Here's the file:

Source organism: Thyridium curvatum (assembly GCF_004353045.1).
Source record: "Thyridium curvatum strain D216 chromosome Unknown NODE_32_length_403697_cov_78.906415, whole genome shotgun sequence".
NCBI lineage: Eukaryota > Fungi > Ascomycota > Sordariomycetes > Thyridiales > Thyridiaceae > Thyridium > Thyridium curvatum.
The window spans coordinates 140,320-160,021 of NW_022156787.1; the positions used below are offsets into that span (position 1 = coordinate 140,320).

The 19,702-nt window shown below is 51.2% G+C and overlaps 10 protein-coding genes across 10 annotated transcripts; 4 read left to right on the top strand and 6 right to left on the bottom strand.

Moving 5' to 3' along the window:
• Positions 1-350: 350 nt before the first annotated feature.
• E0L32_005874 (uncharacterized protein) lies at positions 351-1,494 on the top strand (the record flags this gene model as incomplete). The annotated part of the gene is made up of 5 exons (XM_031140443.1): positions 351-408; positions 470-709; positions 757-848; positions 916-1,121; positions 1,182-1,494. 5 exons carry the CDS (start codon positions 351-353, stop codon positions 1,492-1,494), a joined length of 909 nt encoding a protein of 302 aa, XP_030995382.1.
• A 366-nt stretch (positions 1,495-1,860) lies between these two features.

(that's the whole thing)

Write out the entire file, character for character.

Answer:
Source organism: Thyridium curvatum (assembly GCF_004353045.1).
Source record: "Thyridium curvatum strain D216 chromosome Unknown NODE_32_length_403697_cov_78.906415, whole genome shotgun sequence".
NCBI lineage: Eukaryota > Fungi > Ascomycota > Sordariomycetes > Thyridiales > Thyridiaceae > Thyridium > Thyridium curvatum.
The window spans coordinates 140,320-160,021 of NW_022156787.1; the positions used below are offsets into that span (position 1 = coordinate 140,320).

The 19,702-nt window shown below is 51.2% G+C and overlaps 10 protein-coding genes across 10 annotated transcripts; 4 read left to right on the top strand and 6 right to left on the bottom strand.

Moving 5' to 3' along the window:
• Positions 1-350: 350 nt before the first annotated feature.
• E0L32_005874 (uncharacterized protein) lies at positions 351-1,494 on the top strand (the record flags this gene model as incomplete). The annotated part of the gene is made up of 5 exons (XM_031140443.1): positions 351-408; positions 470-709; positions 757-848; positions 916-1,121; positions 1,182-1,494. 5 exons carry the CDS (start codon positions 351-353, stop codon positions 1,492-1,494), a joined length of 909 nt encoding a protein of 302 aa, XP_030995382.1.
• A 366-nt stretch (positions 1,495-1,860) lies between these two features.